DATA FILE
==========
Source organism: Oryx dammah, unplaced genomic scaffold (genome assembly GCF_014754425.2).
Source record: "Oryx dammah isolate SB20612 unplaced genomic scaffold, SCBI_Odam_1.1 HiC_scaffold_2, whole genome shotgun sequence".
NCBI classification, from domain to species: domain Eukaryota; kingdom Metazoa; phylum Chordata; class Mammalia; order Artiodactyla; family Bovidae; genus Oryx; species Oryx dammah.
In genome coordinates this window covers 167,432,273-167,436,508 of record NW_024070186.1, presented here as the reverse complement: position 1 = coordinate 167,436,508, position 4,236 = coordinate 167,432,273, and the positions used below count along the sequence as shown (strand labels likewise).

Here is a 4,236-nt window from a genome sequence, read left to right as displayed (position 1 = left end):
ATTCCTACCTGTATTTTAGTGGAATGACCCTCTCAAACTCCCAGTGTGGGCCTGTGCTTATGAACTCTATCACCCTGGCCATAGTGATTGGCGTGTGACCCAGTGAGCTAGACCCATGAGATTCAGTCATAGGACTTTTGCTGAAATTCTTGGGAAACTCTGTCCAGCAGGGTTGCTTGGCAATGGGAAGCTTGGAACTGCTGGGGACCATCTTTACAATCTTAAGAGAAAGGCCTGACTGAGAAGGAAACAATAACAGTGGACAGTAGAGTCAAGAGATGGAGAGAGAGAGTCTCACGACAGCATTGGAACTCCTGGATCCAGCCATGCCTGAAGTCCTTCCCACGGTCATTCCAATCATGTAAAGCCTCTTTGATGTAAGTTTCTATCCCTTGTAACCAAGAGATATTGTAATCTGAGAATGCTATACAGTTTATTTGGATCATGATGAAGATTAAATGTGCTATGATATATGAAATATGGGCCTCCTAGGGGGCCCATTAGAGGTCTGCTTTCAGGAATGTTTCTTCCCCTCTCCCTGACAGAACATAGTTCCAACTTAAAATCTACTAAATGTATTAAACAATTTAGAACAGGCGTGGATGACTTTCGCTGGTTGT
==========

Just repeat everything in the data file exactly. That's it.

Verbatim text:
Source organism: Oryx dammah, unplaced genomic scaffold (genome assembly GCF_014754425.2).
Source record: "Oryx dammah isolate SB20612 unplaced genomic scaffold, SCBI_Odam_1.1 HiC_scaffold_2, whole genome shotgun sequence".
NCBI classification, from domain to species: domain Eukaryota; kingdom Metazoa; phylum Chordata; class Mammalia; order Artiodactyla; family Bovidae; genus Oryx; species Oryx dammah.
In genome coordinates this window covers 167,432,273-167,436,508 of record NW_024070186.1, presented here as the reverse complement: position 1 = coordinate 167,436,508, position 4,236 = coordinate 167,432,273, and the positions used below count along the sequence as shown (strand labels likewise).

Here is a 4,236-nt window from a genome sequence, read left to right as displayed (position 1 = left end):
ATTCCTACCTGTATTTTAGTGGAATGACCCTCTCAAACTCCCAGTGTGGGCCTGTGCTTATGAACTCTATCACCCTGGCCATAGTGATTGGCGTGTGACCCAGTGAGCTAGACCCATGAGATTCAGTCATAGGACTTTTGCTGAAATTCTTGGGAAACTCTGTCCAGCAGGGTTGCTTGGCAATGGGAAGCTTGGAACTGCTGGGGACCATCTTTACAATCTTAAGAGAAAGGCCTGACTGAGAAGGAAACAATAACAGTGGACAGTAGAGTCAAGAGATGGAGAGAGAGAGTCTCACGACAGCATTGGAACTCCTGGATCCAGCCATGCCTGAAGTCCTTCCCACGGTCATTCCAATCATGTAAAGCCTCTTTGATGTAAGTTTCTATCCCTTGTAACCAAGAGATATTGTAATCTGAGAATGCTATACAGTTTATTTGGATCATGATGAAGATTAAATGTGCTATGATATATGAAATATGGGCCTCCTAGGGGGCCCATTAGAGGTCTGCTTTCAGGAATGTTTCTTCCCCTCTCCCTGACAGAACATAGTTCCAACTTAAAATCTACTAAATGTATTAAACAATTTAGAACAGGCGTGGATGACTTTCGCTGGTTGT